Writing Guide: How to Analyze Quotes and Examples
Many early writers start writing paragraphs and only then look for quotes that will support their ideas.
This is a mistake.
It is essential to have quotes and examples in place before writing a paragraph. After all, strong paragraphs don’t just use evidence to support ideas. Strong paragraphs analyze the contradictions and complexities of those quotes and examples.
- Step one for writing a paragraph is generating a topic sentence
- Step two is choosing quotes and examples for analysis
Here many writers face an issue, however. What to do when you have too many quotes or examples?
In any analytical paragraph, you should have one primary piece of evidence, which you can analyze in at least a few sentences, alongside an optional two or three supporting pieces of evidence. Let’s break that down.
Weaving in supporting evidence (optional)
Typically you’ll want to start by mentioning the supporting quotes or examples that help prove your point before moving onto analysis. Follow these rules:
- Unless the language itself is significant, you should paraphrase.
- If the language is significant, weave the text’s language into your own. For example: While Shakespeare suggests that Bottom is in more than one way an “ass” (IV.3.25), he also subtly intimates that perhaps he is also, in Titania’s words, an “angel” (III.1.950). [Follow with main quote showing this latter point].
- On occasion, you may want to use these quotes and examples to establish a seemingly obvious point that you’ll disprove with your main quote.
- For the most part, however, these quotes should make the same point as your main quote, but in miniature.
- Supporting quotes and examples are optional.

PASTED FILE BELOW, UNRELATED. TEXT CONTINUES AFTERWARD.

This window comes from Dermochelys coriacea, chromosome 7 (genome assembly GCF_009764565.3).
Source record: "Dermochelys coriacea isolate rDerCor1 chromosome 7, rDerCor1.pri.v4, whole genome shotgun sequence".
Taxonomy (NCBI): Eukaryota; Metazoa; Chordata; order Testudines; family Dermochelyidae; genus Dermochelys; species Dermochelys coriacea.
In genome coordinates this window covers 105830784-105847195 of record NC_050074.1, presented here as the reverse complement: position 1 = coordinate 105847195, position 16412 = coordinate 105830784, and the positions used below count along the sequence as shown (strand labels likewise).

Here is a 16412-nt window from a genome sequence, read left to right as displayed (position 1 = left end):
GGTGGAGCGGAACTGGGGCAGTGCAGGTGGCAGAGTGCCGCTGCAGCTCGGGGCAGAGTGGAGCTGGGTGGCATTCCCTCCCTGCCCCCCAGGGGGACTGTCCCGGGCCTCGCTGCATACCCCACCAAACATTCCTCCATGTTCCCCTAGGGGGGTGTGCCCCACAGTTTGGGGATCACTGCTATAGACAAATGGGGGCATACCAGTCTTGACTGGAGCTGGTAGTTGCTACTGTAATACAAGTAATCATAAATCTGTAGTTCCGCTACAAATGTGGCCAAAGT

Analyzing a primary quote or example (essential)
To quote or not to quote?
In general, you should follow this rule:
- Only quote when you intend to analyze the language.
For English papers, you should analyze a quote in every paragraph. In English papers, after all, you should always aim to analyze the language.
For history papers, it’s more complicated. If you can paraphrase information about an event or a historian’s interpretation of the event, you may not need a quote. In fact, many history teachers would prefer you synthesized the information yourself than rely on someone else’s language. That said, you may still want to incorporate a primary source quote if you intend to analyze the language itself.
Regardless, you should aim to analyze a key piece of evidence—and most of that time, that evidence will be in the form of a quote.
How to analyze a quote?
Follow these steps:
First, write a sentence establishing plot context. Use phrases like:
- “Immediately after,”
- “Throughout the book,”
- “In response to”
Second, quote the quote by weaving it into your own sentence. If necessary, you can rely on these structures:
- “As __________ writes/says/notes,”
- “According to _______,”
Your writing will sound compelling, however, if you break up quotes:
- Ex: “To increase drama,” wrote Shakespeare, “break up quotes.”
Third, restate the speaker’s meaning in your own words. Begin with:
- “In other words,”
- “What ___ maintains/professes/proclaims”
However, restatement is only necessary if the speaker’s meaning was not clear — or needs to be simplified for argument.
Fourth, perform a close interpretation of what the speaker suggests, indicates, insinuates, or intimates.
- Do not yet assert whether the speaker (the character or narrator) is wrong, misguided, or lying
- Analyze the effectiveness of statement through syntax (parallel constructions), diction (word choice), and formal devices like image, alliteration, metaphor, etc.
- Look for ironies within the statement: “Shylock not only indicates that brute violence operates under the cover of contractual legalese, but accuses his accusers of the same kind of legalistic brutality for which he stands public trial.”
Fifth, suggest the larger meaning of what the author emphasizes—or the greater context reveals.
- Now offer context to assert validity of quote: is the speaker wrong/lying/narrow-minded?
- Look for the irony of statement. Remember in history, writings are often propaganda, while in English, authors (Shakespeare!) may prefer ironies to preachy messages. “Yet by having Shylock engage in a legalistic proof himself, Shakespeare reveals that Shylock is not only trapped within the discourse he laments — but is masterfully exploiting its persuasive potential to his audience on- and off- stage.”
In research papers, you may want to analyze not only the speaker’s perspective and the author’s perspective but your own perspective. You can read more about balancing these different interpretations in the next section on how to construct paragraphs by incorporating conflicting perspectives.